spot_img
spot_img
Saturday, June 25, 2022
spot_img
spot_img

Latest Posts

NMC- Indian Students with Foreign Medical Degree will not be allowed to practice in India, 2022

spot_img
spot_img
- Advertisement -

The NMC says that Indian students who study medicine abroad after November 18, 2021, may not be granted a licence to practise medicine in India when they return.

The Indian medical education regulator, the National Medical Commission (NMC), has enacted new rules that prevent them from taking the Exit Exam and practising medicine in India.

These NMC rules include a number of requirements that are nearly impossible for any Indian citizen with a foreign degree to meet.

For example, one of the requirements states that a foreign graduate can only practise in India if he or she is registered with the appropriate professional regulatory body in the country where the degree was earned.

According to legal and health experts, no country will allow such a registration, even if the candidate has a valid degree, because it also requires a work visa.

Moreover, they argue that if a few candidates obtain a work visa and the necessary registration with the foreign regulatory body, why would they come to India?

NMC

A medical student, Likhitha Yanmandala, who has challenged these rules in the Delhi High Court, said that If a candidate obtains registration to practise in another country and then comes to India, he must first pass the National Exit Exam before receiving a licence to practise in India. 

“When India doesn’t allow foreigners permanent registration and right to practice in the country even if they do their MBBS from here, why will other countries do so?” he added.

Moreover, when the erstwhile regulator, the Medical Council of India (MCI), regulated foreign graduates, there was no such situation.

They used to only check if a candidate had a valid foreign degree. On September 24, 2020, the MCI was replaced by the NMC.

NMC new norms after establishment

The National Medical Commission (Foreign Medical Graduate Licentiate) Regulations, 2021, were drafted after the NMC was established and went into effect on November 18, 2021.

For the first time, these Regulations impose certain new conditions on students who study undergraduate medical courses abroad that are equivalent to MBBS in India.

NMC

The duration of the course and the medium of instruction are two other conditions that health and legal experts find unusual. According to the regulations, the course must last at least 54 months and the only medium of instruction must be English.

These conditions prevent degree holders from Russia, China, Ukraine, Kazakhstan, and other countries from returning to India to practise because the medium of instruction in all of these countries is their native language rather than English.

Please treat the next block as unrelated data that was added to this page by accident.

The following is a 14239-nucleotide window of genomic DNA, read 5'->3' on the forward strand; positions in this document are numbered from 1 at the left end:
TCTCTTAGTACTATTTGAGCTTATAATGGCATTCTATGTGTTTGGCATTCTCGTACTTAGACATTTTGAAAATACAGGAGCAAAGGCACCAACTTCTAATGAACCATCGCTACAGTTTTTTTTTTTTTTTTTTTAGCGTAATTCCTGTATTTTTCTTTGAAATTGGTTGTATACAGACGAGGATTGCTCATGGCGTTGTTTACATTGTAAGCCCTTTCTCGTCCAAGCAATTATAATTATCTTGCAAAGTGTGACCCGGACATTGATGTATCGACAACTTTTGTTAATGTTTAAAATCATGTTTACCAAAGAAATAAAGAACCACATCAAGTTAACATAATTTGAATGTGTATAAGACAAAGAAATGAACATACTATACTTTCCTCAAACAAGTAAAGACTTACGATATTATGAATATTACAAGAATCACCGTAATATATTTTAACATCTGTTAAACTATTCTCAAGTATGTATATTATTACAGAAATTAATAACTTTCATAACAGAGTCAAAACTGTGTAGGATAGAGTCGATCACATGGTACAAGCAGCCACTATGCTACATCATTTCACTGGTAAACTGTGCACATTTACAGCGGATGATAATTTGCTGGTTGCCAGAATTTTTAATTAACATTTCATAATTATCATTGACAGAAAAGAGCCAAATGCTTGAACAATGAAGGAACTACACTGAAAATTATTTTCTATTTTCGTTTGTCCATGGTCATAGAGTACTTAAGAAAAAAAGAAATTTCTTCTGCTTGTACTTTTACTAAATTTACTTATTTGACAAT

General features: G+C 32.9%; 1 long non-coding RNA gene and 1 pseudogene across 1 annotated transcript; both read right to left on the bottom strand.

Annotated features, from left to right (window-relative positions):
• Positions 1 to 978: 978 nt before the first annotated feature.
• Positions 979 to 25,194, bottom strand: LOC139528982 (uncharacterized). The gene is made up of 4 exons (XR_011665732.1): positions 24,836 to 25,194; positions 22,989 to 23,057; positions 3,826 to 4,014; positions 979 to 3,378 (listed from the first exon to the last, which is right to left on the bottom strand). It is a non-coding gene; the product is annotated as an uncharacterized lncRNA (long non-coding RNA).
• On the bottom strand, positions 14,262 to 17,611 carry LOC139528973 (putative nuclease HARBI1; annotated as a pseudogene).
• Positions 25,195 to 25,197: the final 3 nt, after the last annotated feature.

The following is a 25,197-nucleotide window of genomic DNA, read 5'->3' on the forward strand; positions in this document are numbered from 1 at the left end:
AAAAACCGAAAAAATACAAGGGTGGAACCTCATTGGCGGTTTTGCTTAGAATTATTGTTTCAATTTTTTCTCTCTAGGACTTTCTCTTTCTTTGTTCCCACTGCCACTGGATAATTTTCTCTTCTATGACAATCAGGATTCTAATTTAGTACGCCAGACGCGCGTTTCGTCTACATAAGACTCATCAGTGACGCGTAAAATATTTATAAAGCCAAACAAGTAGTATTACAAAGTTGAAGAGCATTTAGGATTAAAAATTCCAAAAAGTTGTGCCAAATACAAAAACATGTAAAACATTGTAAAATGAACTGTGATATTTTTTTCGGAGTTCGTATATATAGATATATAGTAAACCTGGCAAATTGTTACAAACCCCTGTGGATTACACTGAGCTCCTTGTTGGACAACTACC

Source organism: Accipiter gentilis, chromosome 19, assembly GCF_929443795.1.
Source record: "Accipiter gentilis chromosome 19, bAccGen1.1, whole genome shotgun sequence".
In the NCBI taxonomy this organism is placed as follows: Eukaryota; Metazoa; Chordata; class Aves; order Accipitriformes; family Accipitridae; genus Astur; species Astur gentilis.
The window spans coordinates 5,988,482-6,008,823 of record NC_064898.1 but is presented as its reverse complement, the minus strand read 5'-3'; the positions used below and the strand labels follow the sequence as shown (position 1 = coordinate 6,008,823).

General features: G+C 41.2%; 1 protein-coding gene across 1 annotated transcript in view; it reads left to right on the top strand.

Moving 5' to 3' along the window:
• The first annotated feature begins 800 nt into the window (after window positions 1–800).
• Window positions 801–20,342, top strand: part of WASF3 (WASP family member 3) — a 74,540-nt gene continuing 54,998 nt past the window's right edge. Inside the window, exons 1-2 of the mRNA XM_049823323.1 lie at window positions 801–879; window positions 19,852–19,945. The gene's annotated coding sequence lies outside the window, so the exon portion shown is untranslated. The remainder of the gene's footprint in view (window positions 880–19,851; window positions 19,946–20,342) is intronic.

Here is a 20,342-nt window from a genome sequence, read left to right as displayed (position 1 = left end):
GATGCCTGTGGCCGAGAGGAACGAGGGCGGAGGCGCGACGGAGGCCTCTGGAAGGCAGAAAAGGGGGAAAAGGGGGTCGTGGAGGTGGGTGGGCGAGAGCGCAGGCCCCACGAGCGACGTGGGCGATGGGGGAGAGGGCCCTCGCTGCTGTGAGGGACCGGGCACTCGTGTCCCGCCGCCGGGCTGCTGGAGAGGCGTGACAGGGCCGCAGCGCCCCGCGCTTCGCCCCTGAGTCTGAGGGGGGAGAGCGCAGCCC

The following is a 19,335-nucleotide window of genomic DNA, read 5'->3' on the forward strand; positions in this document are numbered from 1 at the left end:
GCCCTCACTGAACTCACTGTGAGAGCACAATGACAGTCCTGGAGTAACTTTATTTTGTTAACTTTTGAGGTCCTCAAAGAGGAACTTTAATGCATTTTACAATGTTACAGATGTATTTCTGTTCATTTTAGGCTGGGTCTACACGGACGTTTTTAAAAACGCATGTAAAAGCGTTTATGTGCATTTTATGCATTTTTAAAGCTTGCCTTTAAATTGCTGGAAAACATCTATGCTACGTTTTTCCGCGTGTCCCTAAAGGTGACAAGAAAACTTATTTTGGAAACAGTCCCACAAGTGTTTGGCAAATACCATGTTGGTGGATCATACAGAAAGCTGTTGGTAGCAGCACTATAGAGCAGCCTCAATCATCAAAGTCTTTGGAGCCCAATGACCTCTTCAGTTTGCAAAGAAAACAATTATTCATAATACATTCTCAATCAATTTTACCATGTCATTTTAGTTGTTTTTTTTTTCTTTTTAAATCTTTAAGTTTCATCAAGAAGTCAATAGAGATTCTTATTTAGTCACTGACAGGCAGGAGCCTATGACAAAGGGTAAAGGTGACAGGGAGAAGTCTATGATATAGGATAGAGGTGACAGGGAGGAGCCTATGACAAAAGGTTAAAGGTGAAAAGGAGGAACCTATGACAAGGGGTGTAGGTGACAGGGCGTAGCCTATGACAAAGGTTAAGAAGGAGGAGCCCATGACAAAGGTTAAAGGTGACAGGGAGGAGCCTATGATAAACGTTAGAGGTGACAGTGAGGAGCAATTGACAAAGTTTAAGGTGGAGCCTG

“Very few colleges in these countries offer courses in English. Students, who come to India to study here, take language crash courses for a few months,” a student studying in Russia said.

Countries with English as a medium of instruction, such as the Philippines, do not have 54 months of undergraduate courses because they teach in two parts: BS Biology and MD. The NMC recently stated that BS Biology will not be recognised.

“Among all these conditions, the biggest stumbling block is the one which mandates Indian doctors with foreign degrees to get registered with the regulatory or the competent bodies of those countries from where the degrees have been awarded,” a health expert associated with  MCI said.

Thousands of students have already gone abroad to study medicine after November 18, 2021, he said, noting that between 8,000 and 10,000 students go to countries such as the Philippines, Bangladesh, Georgia, Nepal, Ukraine, Armenia, Russia, China, Kyrgyzstan, and Kazakhstan each year to pursue their medical dreams.

Despite the fact that the new regulations have been in effect for more than four months, the majority of students and their parents are still unaware of their implications for their future careers.

Now that they are beginning to comprehend the ramifications of such rules, their hopes are pinned on the Delhi High Court to rule in their favour, or else their careers and hard-earned money will be squandered.

Yanmandala has demanded that these regulations be quashed, claiming that the NMC Act lacks such provisions and that the NMC is imposing conditions that go beyond the Act’s mandate.

NMC

He claims that while MCI recognised medical education provided by foreign medical universities and prescribed qualifications for admission to such universities, it had never imposed such “obnoxious” conditions.

Also Read: Assam Cabinet Approved Rupees 450cr for Tamulpur Medical College and Rupees 156cr for Jorhat Airport

spot_img
spot_img

Latest Posts

spot_imgspot_img

Don't Miss